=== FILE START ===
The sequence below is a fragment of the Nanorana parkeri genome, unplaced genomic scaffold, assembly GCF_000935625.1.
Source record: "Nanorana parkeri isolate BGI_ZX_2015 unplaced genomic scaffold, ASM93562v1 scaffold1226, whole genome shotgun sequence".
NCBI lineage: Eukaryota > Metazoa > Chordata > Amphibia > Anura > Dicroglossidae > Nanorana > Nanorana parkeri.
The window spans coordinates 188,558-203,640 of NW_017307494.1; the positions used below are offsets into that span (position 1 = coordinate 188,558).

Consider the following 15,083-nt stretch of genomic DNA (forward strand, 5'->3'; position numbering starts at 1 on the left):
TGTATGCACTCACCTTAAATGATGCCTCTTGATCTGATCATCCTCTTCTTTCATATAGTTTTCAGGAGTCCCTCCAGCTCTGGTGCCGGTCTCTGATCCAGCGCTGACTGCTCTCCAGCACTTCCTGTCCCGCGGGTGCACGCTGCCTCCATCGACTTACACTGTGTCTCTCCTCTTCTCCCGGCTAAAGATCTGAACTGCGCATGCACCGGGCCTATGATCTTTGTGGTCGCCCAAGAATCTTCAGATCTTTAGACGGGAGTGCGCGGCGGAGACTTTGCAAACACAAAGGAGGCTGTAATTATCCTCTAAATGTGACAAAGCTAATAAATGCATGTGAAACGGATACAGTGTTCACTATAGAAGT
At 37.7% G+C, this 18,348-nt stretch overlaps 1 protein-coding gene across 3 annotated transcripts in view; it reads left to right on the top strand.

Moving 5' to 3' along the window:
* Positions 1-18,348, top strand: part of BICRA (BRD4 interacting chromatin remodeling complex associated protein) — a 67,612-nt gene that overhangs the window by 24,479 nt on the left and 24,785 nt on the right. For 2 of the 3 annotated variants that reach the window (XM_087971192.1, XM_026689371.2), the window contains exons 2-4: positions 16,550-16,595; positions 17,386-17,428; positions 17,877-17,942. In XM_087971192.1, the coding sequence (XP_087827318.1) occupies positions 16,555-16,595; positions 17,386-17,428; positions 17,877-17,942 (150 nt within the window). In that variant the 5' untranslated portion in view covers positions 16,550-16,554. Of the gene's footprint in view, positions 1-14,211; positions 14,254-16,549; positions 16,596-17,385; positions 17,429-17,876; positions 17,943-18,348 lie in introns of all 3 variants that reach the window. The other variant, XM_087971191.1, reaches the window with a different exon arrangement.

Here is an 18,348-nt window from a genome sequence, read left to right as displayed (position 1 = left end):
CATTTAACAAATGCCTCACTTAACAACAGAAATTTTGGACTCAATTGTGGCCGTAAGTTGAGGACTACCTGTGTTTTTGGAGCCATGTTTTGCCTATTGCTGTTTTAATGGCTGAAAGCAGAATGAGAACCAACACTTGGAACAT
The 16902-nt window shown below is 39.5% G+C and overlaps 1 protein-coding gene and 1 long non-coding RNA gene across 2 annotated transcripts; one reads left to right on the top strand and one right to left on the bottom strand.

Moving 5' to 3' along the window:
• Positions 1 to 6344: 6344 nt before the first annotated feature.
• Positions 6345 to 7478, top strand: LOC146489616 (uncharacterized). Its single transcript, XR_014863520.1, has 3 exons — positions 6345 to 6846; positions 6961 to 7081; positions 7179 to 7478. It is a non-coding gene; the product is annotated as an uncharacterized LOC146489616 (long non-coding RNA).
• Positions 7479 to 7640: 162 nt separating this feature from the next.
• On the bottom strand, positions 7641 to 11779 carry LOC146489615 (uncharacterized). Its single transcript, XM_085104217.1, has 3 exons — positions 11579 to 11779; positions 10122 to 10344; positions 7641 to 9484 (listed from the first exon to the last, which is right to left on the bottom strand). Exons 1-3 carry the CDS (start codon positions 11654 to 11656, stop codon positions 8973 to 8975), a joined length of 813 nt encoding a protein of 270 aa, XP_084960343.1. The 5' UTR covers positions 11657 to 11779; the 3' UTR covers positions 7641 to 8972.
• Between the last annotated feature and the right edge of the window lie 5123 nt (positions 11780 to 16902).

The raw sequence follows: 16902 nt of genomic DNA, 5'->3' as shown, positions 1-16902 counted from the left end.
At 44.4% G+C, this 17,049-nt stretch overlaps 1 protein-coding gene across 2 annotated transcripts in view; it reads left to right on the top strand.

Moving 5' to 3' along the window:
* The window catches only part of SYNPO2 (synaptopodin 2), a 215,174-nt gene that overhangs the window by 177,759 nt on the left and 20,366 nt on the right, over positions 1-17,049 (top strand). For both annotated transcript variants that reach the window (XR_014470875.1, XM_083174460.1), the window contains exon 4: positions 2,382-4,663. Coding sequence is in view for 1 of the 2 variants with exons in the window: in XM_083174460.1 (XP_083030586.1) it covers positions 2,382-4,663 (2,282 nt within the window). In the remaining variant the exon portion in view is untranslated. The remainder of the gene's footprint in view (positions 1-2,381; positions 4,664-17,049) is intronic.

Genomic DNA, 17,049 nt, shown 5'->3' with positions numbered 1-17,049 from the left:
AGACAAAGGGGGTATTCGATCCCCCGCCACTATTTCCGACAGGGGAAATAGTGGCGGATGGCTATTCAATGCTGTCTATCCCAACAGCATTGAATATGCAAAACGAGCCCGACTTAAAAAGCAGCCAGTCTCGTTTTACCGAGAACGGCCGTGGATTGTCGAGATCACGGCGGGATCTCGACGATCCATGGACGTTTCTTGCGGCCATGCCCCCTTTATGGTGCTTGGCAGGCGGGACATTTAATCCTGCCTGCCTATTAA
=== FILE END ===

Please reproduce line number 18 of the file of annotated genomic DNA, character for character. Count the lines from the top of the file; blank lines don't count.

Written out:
• Between the last annotated feature and the right edge of the window lie 5123 nt (positions 11780 to 16902).